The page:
Timing on a vaccine, college campus outbreaks, steroids treatment: The week in Covid-19 news.
After the Centers for Disease Control and Prevention released guidance to states to prepare for a vaccine as early as late October, the chief adviser for the White House vaccine program said on Thursday that it was “extremely unlikely but not impossible” that a vaccine could be available that soon.
In an interview with National Public Radio, Moncef Slaoui, the chief scientific adviser of the Trump administration’s coronavirus vaccine and treatment initiative, said the C.D.C. guidance was “the right thing to do” in case a vaccine was ready by that time. “It would be irresponsible not to be ready if that was the case,” he said, though he described that as a “very, very low chance.”
Other developments from the past week:
More than 51,000 coronavirus cases have been identified at U.S. colleges and universities during the pandemic, including thousands in recent days as students returned to campus. More than 100 institutions have reported at least 100 cases, including several large public universities in the Midwest and South. Auburn, Illinois State and South Carolina are among at least six universities with more than 1,000 known cases.
Results of international clinical trials published on Wednesday confirmed hope that cheap, widely available steroid drugs can help seriously ill patients survive Covid-19. The World Health Organization then strongly recommended steroids for treatment of patients with severe or critical Covid-19 worldwide, though it recommended not giving the drugs to patients with mild disease.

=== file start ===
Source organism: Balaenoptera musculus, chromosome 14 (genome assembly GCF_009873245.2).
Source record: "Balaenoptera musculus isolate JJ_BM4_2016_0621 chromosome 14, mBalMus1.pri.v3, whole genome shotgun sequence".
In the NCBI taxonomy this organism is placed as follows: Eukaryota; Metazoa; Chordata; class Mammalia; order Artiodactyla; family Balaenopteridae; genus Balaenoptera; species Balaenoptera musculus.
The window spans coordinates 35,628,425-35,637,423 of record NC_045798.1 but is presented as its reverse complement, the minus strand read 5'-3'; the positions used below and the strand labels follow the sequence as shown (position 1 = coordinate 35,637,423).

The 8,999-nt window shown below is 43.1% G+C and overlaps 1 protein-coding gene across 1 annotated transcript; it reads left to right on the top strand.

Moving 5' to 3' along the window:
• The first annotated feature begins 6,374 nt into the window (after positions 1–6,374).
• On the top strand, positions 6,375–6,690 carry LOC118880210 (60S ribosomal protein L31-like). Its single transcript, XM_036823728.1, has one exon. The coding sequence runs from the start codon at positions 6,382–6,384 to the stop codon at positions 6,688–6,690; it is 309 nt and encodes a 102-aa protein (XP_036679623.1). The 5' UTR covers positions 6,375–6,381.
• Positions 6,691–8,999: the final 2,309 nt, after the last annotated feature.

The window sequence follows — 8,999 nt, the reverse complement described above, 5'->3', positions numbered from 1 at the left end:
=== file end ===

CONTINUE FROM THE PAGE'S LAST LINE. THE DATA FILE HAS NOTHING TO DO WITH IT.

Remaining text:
South Korea was so proud of its handling of the pandemic that it coined a term for it: K-quarantine, echoing the music phenomenon K-pop. The country all but halted a large outbreak without closing its borders, locking down towns or drawing an outcry over draconian restrictions on movement. But now, South Korea is struggling with a second wave of infections, and its strategy seems precarious.
Reporting was contributed by Alan Blinder, Damien Cave, Christopher Clarey, Ron DePasquale, Joe Drape, Sheera Frenkel, Jeffrey Gettleman, Rick Gladstone, Emma Goldberg, Mike Ives, Giulia McDonnell Nieto del Rio, Daisuke Wakabayashi, Will Wright and Yan Zhuang.